Glenn Letham says he is the first patient to have been tested for COVID-19 at Saanich Peninsula Hospital. He took the test Monday, but says it will likely come back as a negative. (Glenn Letham/Twitter)

Glenn Letham says he is the first patient to have been tested for COVID-19 at Saanich Peninsula Hospital. He took the test Monday, but says it will likely come back as a negative. (Glenn Letham/Twitter)

Central Saanich resident among the first tested for COVID-19 at Saanich Peninsula Hospital

Glenn Letham chose to get tested after returning from the United States and developing cough

A Central Saanich resident described the experience of getting tested for COVID-19 in a matter-of-fact way, while also worrying about what would happen if it spread.

“You know what, I’m getting so used it to seeing it now [in the media] that I really didn’t think anything of it,” said Glenn Letham, a 55-year-old technology journalist, when asked was going through his mind as he was tested Monday at Saanich Peninsula Hospital. “I was impressed that through the whole procedure I really wasn’t near any other people. They had that whole area pretty much isolated.”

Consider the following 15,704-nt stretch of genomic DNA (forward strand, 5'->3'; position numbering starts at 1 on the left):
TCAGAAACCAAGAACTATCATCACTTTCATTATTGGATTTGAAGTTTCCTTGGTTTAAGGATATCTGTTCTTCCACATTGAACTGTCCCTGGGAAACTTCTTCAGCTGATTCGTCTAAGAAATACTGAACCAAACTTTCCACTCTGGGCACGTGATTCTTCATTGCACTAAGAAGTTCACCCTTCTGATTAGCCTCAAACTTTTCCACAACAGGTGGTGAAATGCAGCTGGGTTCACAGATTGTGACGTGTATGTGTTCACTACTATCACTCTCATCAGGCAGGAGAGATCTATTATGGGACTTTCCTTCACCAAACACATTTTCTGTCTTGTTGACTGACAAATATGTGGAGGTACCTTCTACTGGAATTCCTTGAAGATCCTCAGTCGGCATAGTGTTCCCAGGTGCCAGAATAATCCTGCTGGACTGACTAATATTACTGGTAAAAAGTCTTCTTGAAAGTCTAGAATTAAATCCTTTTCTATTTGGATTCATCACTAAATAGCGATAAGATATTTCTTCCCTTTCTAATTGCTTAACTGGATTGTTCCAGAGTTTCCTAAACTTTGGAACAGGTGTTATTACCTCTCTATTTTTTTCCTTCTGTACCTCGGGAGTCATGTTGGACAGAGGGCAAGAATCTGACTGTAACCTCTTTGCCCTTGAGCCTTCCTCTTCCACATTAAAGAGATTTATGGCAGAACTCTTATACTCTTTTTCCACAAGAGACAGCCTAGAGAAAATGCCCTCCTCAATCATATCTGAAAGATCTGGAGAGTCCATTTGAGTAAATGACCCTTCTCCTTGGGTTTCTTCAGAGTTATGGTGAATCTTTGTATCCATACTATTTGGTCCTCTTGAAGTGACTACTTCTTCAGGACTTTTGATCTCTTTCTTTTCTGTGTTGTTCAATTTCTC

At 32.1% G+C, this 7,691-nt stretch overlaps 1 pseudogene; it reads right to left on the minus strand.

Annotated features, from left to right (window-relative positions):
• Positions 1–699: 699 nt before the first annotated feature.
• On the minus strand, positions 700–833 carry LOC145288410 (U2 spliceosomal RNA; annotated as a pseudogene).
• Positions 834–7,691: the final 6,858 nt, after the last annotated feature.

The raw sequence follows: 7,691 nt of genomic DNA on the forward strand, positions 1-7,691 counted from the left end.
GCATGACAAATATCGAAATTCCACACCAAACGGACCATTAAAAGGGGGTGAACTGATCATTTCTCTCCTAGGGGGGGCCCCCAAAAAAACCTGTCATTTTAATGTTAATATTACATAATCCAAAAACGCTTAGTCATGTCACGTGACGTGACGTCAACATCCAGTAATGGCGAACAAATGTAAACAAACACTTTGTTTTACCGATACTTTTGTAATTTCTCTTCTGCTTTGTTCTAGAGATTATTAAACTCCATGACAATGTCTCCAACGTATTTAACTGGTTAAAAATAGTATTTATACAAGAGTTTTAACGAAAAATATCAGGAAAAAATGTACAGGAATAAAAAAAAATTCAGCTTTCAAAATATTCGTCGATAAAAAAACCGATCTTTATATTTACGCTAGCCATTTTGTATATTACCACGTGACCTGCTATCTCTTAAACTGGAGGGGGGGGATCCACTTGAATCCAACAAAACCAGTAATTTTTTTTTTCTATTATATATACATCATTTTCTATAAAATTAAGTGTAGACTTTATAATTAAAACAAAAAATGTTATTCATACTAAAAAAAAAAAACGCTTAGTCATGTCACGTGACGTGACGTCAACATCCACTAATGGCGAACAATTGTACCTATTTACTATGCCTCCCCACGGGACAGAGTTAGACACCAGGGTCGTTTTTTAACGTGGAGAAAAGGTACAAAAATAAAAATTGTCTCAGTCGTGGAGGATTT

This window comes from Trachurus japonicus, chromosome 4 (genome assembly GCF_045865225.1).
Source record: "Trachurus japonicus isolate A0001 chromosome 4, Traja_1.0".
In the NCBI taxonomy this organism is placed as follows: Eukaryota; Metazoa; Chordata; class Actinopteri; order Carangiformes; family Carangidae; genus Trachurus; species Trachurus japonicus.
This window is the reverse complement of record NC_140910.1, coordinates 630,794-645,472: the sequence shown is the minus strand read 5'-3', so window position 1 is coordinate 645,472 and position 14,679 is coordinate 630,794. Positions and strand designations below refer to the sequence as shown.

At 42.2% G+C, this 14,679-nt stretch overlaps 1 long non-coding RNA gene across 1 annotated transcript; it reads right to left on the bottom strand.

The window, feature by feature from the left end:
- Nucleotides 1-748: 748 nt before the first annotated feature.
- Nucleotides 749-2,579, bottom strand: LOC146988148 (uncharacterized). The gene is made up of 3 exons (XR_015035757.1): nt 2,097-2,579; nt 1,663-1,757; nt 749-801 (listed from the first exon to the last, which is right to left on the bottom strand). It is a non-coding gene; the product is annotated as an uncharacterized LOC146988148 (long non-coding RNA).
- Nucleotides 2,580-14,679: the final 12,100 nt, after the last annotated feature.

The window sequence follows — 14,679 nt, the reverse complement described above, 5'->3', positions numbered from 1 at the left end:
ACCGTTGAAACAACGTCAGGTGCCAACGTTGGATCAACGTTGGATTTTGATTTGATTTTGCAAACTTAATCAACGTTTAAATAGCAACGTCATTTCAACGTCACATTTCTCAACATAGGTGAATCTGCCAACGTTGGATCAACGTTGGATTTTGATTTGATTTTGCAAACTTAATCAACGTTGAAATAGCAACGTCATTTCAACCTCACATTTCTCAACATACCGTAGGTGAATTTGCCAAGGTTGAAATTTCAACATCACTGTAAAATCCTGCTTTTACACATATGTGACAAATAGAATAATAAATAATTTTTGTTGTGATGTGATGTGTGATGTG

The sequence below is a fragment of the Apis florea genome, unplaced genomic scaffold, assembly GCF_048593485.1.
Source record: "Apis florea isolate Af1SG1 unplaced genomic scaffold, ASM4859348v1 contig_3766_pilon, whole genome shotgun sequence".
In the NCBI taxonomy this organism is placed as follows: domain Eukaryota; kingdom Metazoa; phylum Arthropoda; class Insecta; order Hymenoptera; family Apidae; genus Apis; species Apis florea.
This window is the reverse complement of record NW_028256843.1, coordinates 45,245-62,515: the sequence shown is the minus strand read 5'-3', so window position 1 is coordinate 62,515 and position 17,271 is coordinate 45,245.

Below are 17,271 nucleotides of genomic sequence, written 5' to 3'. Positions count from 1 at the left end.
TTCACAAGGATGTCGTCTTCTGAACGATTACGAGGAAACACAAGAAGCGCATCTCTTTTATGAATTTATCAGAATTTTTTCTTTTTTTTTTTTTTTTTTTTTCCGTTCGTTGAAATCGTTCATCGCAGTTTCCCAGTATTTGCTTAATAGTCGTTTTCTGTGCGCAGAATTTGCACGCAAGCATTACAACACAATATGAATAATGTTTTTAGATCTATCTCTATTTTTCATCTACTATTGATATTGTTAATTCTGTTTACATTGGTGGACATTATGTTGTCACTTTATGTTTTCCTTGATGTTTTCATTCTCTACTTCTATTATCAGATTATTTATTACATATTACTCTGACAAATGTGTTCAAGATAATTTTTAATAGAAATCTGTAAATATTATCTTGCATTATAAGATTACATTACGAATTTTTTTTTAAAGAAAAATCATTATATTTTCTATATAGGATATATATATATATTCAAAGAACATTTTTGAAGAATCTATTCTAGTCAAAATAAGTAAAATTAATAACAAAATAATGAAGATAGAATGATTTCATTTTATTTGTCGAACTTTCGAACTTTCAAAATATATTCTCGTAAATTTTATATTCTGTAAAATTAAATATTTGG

For the record, he does not know the results of the test yet, but the attending doctor told him that he would likely be a negative. “Based on that, the swab might not even go to the lab for testing,” said Letham.

But if Letham sounded sanguine about his own outcome, the testing experience also had a disconcerting note.

“I don’t think they’d be able to deal with a large number of people,” he said. “If they had hundreds of people there, that would obviously be a problem.” By way of background, Island Health has asked residents experiencing symptoms such as a new fever, dry cough or difficulty breathing to contact their primary care provider or call HealthLink BC at 811 to be assessed prior to actual screening, with testing recommended for people with respiratory symptoms who have travelled outside of Canada.

“It is not a drive-through for anyone,” said Letham, in pointing to the current procedure. “I was the only one,” he said of his test. “They were just getting rolling.”


Like us on Facebook and follow @wolfgang_depner

Letham, who said he was the first person to be tested at Saanich Peninsula Hospital, said he decided to get tested after experiencing what he called a “pretty bad cold” following his return from visiting family in the United States (Colorado) on March 10.

“The cough was getting worse, so I figured I better isolate and deal with this,” he said. “I have a compromised immune system as well, so I didn’t want to mess around.”

Letham said he was not spending any time in a major urban area, nor in a ski area with large crowds. “I really wasn’t out socializing a lot,” he said. “Honestly, my biggest concern during the whole trip was just going to the airport, because you get stuffed on a like a tram, and when are you jammed in, you feel like you are in a petri-dish.”